Tuesday, April 12, 2011

Deconstructed Reconstituted 3-Layer Buddha (With a Cherry on Top)

Ingredients: image transfer, vintage book pages, metallic paper, map fragment, magazine cut-outs, acrylic ink, watercolor pencils, Koh-i-noor pens.  6" x 4"

This was another of the pieces I was working on for the postcard show.  I feel like I should explain the long and somewhat bizarre title of this piece, in case you're wondering.  (And who wouldn't, right?)  So, here's the story:

1. I started by gluing down a bunch of old book pages and stuff, then did the image transfer of the Buddha grid,  using acrylic gel medium.  It worked quite well.

2. I proceeded to paint it and color it and glue more stuff on around it. 

3. After a while, it got all muddy and floopy-looking, so I covered it with more book pages and did the transfer again.  Again, the transfer came out perfectly.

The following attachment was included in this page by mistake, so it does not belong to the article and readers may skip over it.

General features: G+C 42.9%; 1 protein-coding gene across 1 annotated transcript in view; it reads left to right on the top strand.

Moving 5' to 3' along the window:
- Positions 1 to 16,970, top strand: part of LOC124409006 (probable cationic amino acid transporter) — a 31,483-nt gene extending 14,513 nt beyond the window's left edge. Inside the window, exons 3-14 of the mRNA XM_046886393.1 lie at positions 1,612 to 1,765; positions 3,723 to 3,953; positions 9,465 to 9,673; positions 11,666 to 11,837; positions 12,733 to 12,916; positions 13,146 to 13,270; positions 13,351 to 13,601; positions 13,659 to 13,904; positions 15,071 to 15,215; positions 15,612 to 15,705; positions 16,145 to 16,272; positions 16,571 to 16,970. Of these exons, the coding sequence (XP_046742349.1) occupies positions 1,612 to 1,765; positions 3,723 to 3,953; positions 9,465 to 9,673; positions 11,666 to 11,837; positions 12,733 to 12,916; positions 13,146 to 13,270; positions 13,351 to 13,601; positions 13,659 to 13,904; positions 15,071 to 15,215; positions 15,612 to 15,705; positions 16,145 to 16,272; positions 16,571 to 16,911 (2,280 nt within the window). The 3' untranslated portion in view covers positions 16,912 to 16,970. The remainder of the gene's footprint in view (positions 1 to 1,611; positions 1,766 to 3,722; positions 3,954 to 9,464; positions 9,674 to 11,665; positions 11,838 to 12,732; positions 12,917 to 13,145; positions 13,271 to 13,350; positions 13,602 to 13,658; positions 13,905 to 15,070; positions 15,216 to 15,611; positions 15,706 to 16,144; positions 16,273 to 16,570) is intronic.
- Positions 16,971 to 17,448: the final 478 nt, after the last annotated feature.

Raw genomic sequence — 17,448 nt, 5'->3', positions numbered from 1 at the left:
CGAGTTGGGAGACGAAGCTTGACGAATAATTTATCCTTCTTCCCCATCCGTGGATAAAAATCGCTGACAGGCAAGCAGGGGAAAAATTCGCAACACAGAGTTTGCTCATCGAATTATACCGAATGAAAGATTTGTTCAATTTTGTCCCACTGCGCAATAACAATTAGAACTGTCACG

4. I then commenced to mess it up once more, chiefly by way of adding some metallic crayon stuff that I didn't like.  (You never know until you try it, right?)

5. I had one more copy of the Buddha grid, so I thought: why not?  Yep, you guessed it; I covered it with some more vintage book pages, and did the transfer ONE MORE TIME- hence, the "3-layer" part of the title.  This time, the transfer didn't go as well, mostly due to the crappy metallic crayon, which the transfer didn't want to stick to.  So, I thought:

6. It looks like doo-doo, so what's to lose?  I started pulling the layers apart, just to see what happened.  Of course, most of it came apart in pieces.  This is where the "deconstructed" part of the title comes in.

7. But, I had most of the top layer, and a few other pieces that were interesting, so I tried putting them back together to form a semi-complete image, fitting them together like a puzzle.  I felt almost like an archeologist (which I have always wanted to be), piecing together fragments of some broken, long-buried artifact.  Okay, you can see how pathetic my life really is, but I was having fun!  I'm sure "reconstituted" isn't what they actually call it, either; I think that's orange juice, or powdered milk.  Whatever.